Operation and postoperative course
Under general anesthesia, the patient underwent an emergency operation to evacuate the massive hematoma and to control the acute hydrocephalus with IVH. As the dura was incised, an aneurysm-shaped vessel was identified penetrating into the dura from the MMA (Fig. 2). After coagulating the vessels of the dura and removing the hematoma, the temporal horn of the lateral ventricle was exposed. The wall was reconstructed with Tachosil (Takeda Inc, Osaka, Japan), and cranioplasty was performed with a mesh plate to facilitate ingrowth of the branches of the arteries. An external ventricular drainage tube was inserted, and the operation was concluded.
A 6 ¡¿ 6 ¡¿ 4-mm-sized aneurysm was biopsied. Hematoxylin and eosin staining revealed fibromyxoid degeneration of the vascular wall with partial rupture, and pseudoaneurysmal rupture was confirmed. The vessel wall did not stain on elastic stain, a typical finding of pseudoaneurysm (Fig. 3).
Postoperatively, the patient¡¯s consciousness was drowsy, although conversation was possible despite grade II weakness on her left side. Delayed communicating hydrocephalus developed, a ventricular peritoneal shunt was inserted, and the patient was transferred to the department of rehabilitation medicine.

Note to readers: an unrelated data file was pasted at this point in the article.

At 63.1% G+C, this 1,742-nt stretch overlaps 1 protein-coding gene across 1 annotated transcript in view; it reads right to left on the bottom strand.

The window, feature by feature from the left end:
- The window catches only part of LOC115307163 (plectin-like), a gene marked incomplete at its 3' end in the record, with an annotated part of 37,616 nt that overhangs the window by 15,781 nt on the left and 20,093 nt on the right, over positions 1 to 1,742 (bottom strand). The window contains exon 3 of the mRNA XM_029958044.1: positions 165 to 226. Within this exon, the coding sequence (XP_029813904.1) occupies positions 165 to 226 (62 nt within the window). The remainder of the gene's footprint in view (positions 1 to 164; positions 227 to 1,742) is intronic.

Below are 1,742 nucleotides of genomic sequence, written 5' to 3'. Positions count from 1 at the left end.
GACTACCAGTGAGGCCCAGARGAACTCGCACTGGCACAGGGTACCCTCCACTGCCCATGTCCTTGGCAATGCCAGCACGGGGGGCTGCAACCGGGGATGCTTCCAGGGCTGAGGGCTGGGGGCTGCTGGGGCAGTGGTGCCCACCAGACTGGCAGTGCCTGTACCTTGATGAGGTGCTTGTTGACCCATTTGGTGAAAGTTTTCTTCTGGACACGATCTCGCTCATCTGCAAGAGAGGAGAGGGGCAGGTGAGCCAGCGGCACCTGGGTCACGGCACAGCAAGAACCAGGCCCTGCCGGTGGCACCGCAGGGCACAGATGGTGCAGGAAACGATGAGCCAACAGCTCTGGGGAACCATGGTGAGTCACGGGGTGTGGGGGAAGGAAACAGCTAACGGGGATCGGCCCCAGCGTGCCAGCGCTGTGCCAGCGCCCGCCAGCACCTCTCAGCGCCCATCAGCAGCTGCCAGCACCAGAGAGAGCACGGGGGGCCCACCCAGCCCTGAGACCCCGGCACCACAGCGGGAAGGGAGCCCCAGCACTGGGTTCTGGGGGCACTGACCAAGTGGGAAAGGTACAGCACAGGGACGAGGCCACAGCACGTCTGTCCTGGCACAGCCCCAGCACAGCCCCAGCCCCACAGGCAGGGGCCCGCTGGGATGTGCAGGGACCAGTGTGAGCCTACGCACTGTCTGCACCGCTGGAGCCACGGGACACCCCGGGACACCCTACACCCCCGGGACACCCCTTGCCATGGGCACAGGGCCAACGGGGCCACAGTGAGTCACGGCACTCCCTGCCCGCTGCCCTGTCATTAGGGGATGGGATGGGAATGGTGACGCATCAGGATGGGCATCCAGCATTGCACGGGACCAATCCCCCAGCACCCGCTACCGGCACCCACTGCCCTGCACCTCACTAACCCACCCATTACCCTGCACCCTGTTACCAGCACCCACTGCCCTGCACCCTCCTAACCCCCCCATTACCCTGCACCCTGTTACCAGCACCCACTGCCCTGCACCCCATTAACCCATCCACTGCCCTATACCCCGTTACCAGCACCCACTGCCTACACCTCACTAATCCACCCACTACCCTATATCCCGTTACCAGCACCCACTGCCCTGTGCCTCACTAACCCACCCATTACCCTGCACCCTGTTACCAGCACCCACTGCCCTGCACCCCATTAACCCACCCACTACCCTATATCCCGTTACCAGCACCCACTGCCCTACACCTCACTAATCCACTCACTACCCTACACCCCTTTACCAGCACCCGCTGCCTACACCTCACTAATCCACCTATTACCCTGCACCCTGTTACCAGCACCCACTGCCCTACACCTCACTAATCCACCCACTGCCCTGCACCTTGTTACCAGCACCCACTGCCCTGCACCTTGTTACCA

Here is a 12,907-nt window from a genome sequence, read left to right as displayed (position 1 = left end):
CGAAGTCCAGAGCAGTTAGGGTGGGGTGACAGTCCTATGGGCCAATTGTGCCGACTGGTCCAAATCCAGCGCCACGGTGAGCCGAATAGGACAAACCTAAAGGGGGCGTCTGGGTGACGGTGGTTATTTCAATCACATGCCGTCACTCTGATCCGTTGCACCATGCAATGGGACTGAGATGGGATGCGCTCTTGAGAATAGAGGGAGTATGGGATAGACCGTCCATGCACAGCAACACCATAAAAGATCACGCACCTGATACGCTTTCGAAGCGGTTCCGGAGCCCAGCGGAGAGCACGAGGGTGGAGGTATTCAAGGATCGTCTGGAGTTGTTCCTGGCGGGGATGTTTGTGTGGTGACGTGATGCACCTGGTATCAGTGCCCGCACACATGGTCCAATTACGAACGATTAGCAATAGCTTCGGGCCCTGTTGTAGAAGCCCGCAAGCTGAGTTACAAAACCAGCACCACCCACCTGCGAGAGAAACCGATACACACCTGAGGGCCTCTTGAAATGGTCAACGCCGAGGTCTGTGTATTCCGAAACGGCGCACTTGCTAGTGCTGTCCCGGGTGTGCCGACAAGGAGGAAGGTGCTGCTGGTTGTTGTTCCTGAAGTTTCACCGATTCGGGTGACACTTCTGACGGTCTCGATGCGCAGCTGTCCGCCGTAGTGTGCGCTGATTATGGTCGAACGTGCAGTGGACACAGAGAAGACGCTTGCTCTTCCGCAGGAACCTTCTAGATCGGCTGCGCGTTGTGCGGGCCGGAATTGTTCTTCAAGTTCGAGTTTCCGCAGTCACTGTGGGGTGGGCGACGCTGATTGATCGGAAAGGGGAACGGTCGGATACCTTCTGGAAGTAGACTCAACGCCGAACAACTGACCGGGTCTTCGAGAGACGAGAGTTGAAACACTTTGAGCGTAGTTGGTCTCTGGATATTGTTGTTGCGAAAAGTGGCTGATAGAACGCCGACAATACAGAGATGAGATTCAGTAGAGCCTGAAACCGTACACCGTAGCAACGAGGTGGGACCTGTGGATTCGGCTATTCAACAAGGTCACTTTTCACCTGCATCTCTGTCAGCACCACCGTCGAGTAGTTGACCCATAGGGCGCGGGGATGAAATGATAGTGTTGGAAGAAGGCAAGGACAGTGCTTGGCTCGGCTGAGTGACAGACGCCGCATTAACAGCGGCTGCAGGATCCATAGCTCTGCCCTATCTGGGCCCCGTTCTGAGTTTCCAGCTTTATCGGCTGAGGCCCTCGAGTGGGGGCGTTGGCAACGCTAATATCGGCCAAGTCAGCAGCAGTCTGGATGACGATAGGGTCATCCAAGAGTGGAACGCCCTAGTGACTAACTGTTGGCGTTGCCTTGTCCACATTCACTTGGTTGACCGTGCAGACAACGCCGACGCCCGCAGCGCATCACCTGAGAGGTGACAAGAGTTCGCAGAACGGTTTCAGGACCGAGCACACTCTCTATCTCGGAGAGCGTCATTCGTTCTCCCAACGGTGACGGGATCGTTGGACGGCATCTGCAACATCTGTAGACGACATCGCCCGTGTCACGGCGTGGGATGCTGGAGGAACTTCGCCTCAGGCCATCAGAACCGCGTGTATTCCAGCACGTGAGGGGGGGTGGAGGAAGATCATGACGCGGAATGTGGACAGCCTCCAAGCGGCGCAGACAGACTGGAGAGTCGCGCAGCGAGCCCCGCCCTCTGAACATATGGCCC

MMS has a variety of risk factors, including infectious meningitis and especially TBM.14) TBM is caused by Mycobacterium tuberculosis and frequently affects children under 4 years of age.13) In vessel studies of TBM patients, ICA stenosis is characteristically observed, which is assumed to be the result of chronic and repetitive inflammation of the brain parenchyme and great arteries. Subsequent to the ICA stenosis, demand for perfusion flow induces development of collateral vessels in ischemic areas, which might be the cause of hemorrhage with significant neurologic deficit.5)7)10) Pinardi et al.10) reviewed several cases of post-infectious Moyamoya disease, including cases of MMD caused by Mycobacterium tuberculosis infection. Nakayama et al.7) reported a case of intracerebral hemorrhage with Moyamoya phenomenon caused by tuberculous arteritis.
MMA aneurysms associated with MMD have been reported in previous studies. Borota et al.1) reported a case with a saccular aneurysm at the MMA posterior branch with subarachnoid hemorrhage and subdural hemorrhage, and the patient died 4 days after surgery. Park et al.8) presented experiences of repeated MMA aneurysm rupture in an MMD patient treated with craniotomy and aneurysmal neck clipping.